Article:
We do not have, at 12 o’clock today, a Secretary of Defense.Harry Reid, revealing today that Senate Republicans have rounded up the 41 votes necessary to block the nomination of Chuck Hagel to the Defense Department. Today is outgoing Defense Secretary Leon Panetta’s last day on the job; if Republicans make good on their threats during Hagel’s confirmation vote tomorrow—and this is certainly a big “if”—it will be the first time a nominee for Secretary of Defense has been filibustered, and the country will be left without a Defense Secretary. A couple of Republican senators have threatened to block Hagel’s nomination unless the Obama Administration releases more information about the attack last year on the American consulate in Benghazi, an incident with which Hagel was wholly uninvolved. A Hagel spokesman said today that despite the threats of his former colleagues, the Nebraska Republican is not withdrawing his nomination. source
I think what SEALs are good at is what I consider pickup basketball. We all know how to play the game. You know, our- you hear the saying in the team says can you shoot, move, and communicate? So we all know how to shoot. We all know how to move efficiently and tactically. And we can communicate clearly. So when something goes sideways, we’re able to play the pickup basketball and just kind of read off each other.“Mark Owen” • Describing what makes a Navy SEAL team efficient under pressure, such as in the shooting of of Osama bin Laden, which he took part in. The pseudonymed Owen, who is facing the threat of a lawsuit from the Pentagon over his book “No Easy Day,” showed up on “60 Minutes” for the full hour this evening — and CBS has a massive interview to prove it. Thirteen pages. That should keep you defense nerds busy for a while.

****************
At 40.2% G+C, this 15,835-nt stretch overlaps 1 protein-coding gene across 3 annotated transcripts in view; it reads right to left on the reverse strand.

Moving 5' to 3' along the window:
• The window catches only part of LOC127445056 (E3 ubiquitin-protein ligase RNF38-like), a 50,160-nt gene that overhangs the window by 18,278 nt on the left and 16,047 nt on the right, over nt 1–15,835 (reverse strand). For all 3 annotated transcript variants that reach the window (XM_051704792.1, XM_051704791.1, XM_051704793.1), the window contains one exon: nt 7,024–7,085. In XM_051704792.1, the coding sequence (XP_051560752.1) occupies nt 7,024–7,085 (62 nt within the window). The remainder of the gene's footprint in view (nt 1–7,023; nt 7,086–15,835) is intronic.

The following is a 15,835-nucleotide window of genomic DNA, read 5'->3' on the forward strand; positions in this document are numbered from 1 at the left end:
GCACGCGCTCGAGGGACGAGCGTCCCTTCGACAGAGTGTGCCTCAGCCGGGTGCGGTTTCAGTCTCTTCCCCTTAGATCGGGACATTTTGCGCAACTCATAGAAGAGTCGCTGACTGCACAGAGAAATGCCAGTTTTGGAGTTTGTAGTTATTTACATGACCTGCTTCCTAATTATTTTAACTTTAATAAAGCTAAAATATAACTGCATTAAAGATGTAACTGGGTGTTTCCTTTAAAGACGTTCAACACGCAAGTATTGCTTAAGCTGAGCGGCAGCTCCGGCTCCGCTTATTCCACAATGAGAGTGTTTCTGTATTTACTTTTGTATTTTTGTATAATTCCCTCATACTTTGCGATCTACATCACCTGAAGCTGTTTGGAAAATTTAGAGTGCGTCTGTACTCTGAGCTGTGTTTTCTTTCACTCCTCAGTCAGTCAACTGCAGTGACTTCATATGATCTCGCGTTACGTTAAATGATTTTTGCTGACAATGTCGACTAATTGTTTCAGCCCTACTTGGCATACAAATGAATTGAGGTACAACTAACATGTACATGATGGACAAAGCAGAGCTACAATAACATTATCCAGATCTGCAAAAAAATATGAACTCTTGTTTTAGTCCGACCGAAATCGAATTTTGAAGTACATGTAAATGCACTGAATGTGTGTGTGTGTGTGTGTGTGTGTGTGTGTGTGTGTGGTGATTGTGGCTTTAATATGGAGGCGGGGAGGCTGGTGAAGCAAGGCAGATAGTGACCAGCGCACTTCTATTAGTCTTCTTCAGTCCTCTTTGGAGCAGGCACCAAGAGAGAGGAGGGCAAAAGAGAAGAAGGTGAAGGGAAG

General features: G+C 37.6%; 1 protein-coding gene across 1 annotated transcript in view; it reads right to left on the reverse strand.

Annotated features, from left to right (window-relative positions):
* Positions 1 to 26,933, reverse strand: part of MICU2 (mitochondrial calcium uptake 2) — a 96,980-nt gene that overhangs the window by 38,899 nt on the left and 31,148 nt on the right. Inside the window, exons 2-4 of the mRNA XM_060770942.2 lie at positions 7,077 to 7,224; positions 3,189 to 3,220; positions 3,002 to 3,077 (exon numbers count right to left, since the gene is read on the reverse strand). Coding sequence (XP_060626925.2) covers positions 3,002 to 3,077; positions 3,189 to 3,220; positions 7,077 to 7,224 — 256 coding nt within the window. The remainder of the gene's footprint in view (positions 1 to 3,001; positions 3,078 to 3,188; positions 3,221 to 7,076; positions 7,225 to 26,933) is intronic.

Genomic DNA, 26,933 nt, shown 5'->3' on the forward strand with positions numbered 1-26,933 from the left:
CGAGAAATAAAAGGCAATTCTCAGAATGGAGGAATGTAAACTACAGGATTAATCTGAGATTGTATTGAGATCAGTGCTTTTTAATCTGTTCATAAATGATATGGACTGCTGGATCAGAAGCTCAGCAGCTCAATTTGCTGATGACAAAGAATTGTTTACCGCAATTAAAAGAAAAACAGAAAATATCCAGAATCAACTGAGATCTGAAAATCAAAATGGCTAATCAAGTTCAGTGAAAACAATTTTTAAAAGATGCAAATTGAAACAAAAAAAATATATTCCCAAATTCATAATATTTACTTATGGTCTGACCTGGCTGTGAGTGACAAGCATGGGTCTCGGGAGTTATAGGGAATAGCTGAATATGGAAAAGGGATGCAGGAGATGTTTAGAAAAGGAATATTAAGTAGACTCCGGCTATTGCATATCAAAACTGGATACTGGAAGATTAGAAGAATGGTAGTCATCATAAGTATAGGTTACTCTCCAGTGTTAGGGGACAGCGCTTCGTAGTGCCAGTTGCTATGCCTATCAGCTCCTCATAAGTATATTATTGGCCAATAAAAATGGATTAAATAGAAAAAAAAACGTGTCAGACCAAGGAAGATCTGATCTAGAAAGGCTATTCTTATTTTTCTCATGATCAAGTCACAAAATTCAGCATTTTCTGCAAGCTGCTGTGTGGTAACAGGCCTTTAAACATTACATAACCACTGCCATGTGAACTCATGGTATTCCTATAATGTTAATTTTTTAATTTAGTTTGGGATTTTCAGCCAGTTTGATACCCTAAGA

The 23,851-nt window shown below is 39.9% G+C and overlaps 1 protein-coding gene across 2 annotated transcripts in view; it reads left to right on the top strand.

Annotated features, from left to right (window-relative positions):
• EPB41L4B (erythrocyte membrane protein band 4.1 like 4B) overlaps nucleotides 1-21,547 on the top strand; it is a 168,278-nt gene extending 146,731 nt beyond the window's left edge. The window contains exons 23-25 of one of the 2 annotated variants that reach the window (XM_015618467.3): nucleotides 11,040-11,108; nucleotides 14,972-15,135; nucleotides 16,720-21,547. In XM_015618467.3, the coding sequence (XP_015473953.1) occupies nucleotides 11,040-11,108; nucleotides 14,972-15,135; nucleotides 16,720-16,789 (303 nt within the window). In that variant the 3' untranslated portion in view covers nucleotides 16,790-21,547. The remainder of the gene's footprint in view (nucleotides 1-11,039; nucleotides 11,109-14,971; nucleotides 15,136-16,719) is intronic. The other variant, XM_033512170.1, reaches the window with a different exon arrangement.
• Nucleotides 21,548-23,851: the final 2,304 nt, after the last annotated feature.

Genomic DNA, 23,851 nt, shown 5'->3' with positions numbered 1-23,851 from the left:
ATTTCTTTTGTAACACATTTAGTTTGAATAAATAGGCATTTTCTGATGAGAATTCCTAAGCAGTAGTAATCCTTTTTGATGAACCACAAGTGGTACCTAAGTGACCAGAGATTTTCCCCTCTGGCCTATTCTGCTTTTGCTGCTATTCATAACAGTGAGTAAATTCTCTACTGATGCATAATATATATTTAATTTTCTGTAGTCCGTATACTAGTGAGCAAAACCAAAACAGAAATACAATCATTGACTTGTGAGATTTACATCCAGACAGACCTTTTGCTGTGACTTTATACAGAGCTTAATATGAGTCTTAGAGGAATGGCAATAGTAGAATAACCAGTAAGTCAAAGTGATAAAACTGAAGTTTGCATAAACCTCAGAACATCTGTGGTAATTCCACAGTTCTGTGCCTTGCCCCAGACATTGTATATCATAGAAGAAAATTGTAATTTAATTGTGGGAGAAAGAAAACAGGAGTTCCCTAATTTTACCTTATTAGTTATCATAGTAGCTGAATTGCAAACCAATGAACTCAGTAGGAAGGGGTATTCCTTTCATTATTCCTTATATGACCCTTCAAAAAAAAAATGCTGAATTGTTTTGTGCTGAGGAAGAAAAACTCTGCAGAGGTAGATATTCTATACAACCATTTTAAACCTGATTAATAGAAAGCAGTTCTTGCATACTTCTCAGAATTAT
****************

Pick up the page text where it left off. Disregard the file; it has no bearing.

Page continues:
» Those far away can make more. Hardly seems fair, right? That’s what the Pentagon thought too, and in a new review, officials recommended wages be increased for soldiers on the front lines — with more going to those in danger zones — as well as offering them more tax breaks on their income, which is already not very highly taxed. But even that is fraught with issues — high-ranking soldiers can make $15,000 per year in refundable tax breaks, while army privates would make just $1,000 per year. Either way, the topic is a touchy subject for soldiers — especially those off the front lines, who would likely protest a cut in pay. As a result, that’s not on the table.